Derek's Incredible Falafel

I love falafel.  In a pita, on a plate, as a hamburger, or just about any way one could be eaten.  I didn't realize there was anything wrong with our falafel recipe until we went over to visit our friend Derek and his family and he let us try some falafel he'd whipped up.  Oh.  My.  Goodness.  It was like a whole other world of falafel that I never even knew existed!  And to think we almost didn't try it because we'd already eaten dinner!
Turns out it is Israeli-style falafel where the chickpeas are not really cooked.  The beans are soaked for a minimum of 12 hours and then--without any additional cooking--ground up with the other ingredients, formed, and fried in oil.  The beans are then tender, but still with a fabulous, al dente, almost-but-not-quite crunchy texture.  Our old falafel recipe results in soft, fragile, smooth patties.  Derek's is chunky and chewy in a most delightful fashion-- though they are still a little fragile until you get them in the oil.    The recipe makes a lot.  But, its so wonderful that isn't really a problem.  But, we've also made half-batches before, too.
Derek's Israeli-Style Falafel (just ever so slightly modified)

1 lb dry chickpeas
1 onion
3-5 cloves of garlic
1/4 C flour
1/4 C vital wheat gluten

2 t salt
2 t cumin
1 t ground coriander
1/4 t black pepper
1/2 t cayenne pepper
1/2 t ground cardamom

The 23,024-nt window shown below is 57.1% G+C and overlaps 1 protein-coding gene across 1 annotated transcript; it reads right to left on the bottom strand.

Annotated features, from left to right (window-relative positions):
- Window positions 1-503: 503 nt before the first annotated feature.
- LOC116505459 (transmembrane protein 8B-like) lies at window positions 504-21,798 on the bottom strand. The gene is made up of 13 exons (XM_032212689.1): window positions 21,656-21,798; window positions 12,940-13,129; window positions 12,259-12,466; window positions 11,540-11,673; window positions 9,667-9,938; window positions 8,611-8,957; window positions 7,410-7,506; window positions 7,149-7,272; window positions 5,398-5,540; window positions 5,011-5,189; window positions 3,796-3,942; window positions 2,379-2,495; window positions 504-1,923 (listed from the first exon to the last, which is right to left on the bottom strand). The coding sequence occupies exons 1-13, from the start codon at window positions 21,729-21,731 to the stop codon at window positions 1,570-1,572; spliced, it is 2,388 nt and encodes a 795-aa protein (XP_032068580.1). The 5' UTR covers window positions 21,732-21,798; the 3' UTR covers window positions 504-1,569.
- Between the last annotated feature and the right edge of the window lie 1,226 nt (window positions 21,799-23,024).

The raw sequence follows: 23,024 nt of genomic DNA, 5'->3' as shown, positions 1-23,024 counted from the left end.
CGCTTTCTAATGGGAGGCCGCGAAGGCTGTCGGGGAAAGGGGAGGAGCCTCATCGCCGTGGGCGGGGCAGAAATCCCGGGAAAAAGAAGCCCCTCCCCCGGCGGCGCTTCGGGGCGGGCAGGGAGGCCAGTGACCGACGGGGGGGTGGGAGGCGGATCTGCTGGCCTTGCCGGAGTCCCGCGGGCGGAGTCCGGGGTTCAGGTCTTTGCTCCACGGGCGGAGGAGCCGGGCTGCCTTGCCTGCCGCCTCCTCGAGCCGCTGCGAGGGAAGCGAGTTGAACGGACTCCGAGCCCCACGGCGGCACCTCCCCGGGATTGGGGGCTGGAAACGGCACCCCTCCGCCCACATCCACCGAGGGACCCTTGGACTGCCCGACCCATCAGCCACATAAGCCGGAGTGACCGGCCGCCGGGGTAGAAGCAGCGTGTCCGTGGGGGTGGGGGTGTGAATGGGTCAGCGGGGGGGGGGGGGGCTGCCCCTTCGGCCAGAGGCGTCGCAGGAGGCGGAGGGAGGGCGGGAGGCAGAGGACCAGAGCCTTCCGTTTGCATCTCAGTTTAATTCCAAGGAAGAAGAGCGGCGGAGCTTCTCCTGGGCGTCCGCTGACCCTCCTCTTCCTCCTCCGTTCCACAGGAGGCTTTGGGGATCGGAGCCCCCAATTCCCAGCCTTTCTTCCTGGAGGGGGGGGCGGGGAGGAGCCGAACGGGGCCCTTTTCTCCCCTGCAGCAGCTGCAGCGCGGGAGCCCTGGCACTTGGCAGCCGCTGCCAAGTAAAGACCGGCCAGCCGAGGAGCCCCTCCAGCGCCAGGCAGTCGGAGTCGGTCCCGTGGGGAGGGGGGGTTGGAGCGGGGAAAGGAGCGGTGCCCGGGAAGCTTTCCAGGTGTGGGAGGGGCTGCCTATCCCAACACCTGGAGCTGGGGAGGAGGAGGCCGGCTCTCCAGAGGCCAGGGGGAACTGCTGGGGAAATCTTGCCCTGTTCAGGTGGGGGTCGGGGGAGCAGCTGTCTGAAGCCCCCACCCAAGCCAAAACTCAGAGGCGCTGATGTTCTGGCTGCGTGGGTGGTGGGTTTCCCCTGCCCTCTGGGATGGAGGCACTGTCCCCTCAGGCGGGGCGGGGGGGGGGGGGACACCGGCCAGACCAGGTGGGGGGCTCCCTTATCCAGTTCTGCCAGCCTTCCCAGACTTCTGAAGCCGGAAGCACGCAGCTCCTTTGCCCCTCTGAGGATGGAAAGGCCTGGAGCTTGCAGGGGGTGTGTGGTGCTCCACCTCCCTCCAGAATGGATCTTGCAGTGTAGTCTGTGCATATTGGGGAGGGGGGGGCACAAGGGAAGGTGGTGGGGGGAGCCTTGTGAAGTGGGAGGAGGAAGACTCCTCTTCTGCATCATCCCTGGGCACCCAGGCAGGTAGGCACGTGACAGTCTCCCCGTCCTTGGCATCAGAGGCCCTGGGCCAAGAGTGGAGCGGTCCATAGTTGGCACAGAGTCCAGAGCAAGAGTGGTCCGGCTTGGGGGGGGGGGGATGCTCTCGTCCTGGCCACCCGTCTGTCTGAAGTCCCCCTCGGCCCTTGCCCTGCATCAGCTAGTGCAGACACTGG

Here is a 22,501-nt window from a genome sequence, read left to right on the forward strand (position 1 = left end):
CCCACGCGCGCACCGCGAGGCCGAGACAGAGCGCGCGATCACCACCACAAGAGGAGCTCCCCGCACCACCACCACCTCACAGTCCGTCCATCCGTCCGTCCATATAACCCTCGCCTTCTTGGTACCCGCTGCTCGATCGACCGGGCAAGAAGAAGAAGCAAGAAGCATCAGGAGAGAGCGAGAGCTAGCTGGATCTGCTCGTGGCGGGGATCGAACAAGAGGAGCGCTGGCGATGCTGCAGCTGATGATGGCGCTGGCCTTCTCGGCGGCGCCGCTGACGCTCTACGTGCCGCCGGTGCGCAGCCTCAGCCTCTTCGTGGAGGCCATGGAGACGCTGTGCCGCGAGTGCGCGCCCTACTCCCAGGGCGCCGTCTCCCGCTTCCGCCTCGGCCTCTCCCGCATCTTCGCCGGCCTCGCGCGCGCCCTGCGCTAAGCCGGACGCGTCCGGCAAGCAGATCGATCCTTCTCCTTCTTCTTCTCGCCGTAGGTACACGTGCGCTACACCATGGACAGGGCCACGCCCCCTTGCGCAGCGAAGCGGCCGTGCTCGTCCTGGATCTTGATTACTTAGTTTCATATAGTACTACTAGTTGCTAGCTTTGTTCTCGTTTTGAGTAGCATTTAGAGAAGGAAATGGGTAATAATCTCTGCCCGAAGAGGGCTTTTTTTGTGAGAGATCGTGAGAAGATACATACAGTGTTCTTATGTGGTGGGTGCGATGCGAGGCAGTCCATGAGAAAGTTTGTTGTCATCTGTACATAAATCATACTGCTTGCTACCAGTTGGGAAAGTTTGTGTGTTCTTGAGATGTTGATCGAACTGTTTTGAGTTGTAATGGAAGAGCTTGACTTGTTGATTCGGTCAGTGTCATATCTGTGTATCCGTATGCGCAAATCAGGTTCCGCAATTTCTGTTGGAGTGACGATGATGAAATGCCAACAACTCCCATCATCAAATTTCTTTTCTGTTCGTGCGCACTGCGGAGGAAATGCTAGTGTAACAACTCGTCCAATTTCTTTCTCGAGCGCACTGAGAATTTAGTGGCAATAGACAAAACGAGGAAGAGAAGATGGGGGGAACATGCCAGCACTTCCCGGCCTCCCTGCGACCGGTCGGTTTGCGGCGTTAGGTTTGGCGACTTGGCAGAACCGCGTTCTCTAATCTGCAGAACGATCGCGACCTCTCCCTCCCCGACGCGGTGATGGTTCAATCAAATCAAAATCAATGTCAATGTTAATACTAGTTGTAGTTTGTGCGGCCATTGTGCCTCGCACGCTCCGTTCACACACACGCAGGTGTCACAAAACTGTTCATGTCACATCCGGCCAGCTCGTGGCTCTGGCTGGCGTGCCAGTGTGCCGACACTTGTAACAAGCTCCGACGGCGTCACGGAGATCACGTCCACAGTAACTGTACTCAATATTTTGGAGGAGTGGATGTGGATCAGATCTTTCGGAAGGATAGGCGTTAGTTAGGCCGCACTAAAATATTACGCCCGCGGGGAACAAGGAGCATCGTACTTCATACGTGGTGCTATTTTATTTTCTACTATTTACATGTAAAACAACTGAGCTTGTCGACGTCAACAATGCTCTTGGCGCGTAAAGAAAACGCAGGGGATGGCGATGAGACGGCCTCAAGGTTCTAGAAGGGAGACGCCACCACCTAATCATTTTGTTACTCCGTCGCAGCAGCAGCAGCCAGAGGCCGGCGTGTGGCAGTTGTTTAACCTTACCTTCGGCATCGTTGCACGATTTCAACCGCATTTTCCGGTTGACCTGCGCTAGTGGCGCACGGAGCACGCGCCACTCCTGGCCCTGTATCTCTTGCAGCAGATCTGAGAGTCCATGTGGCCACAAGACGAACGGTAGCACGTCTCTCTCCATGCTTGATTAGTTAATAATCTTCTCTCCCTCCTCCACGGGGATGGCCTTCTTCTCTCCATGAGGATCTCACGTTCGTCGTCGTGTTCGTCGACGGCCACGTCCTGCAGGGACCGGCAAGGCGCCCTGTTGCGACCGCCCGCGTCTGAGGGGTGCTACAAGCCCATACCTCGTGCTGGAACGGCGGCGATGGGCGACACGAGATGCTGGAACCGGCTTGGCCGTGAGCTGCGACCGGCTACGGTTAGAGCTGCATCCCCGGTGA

1/4 C parsley (optional)
oil, for frying

Soak beans overnight.  Do not cook.  
Process onion and garlic in food processor.  
Add all other ingredients except the oil for frying.  
Process until uniformly broken down into small bits.  
Refrigerate at least two hours.  
Shape into patties or balls--sometimes putting a little extra water on your hands helps.  This part can be a bid fiddly, but squeeze the dough and shape them gently as best as you can.  When they are added to the oil they develop a crust which helps hold them together.
Fry each side in oil until lightly golden.
I am hooked.  Matt and I have even eaten them for breakfast (top photo) just because we can.  That is how good they are.


  1. I tried falafel for the first time at a taste-test table in Whole Foods. It was paired with this yummy, white creamy dip. Alone, I wouldn't have liked it much, but with the dip it was DELICIOUS. I wish I could remember the name of the dip :-/

    1. The dip was most likely tzatziki--a sort of cucumber yogurt sauce. And as it would happen, I've never tried it. I put hot sauce on my falafel. I put hot sauce on, well, just about everything. :)

  2. Sometimes people have creme fraiche with falafel, too.

    Your recipe here sounds yummy. I'm sure you already know this, but in case you have readers new to cooking with beans and pulses, I wondered if it might be helpful to say that one should be careful about eating uncooked or undercooked pulses. Soya beans and kidney beans are toxic unless they are boiled. There's a very thorough article here that goes into it all.

    1. That link didn't work for me--it says the site is getting an upgrade. But, actually, Pen, I did not know that. Of course, I'd also never considered the prospect of eating any kind of bean uncooked until Derek brought it to my attention. I just sort of assumed you HAD to cook beans. But, this is all good to know. I shall have to look into it more. I'd also never heard of eating creme fraiche on falafel. Cool. I'm learning all SORTS of things today. I love that. Have a great weekend.


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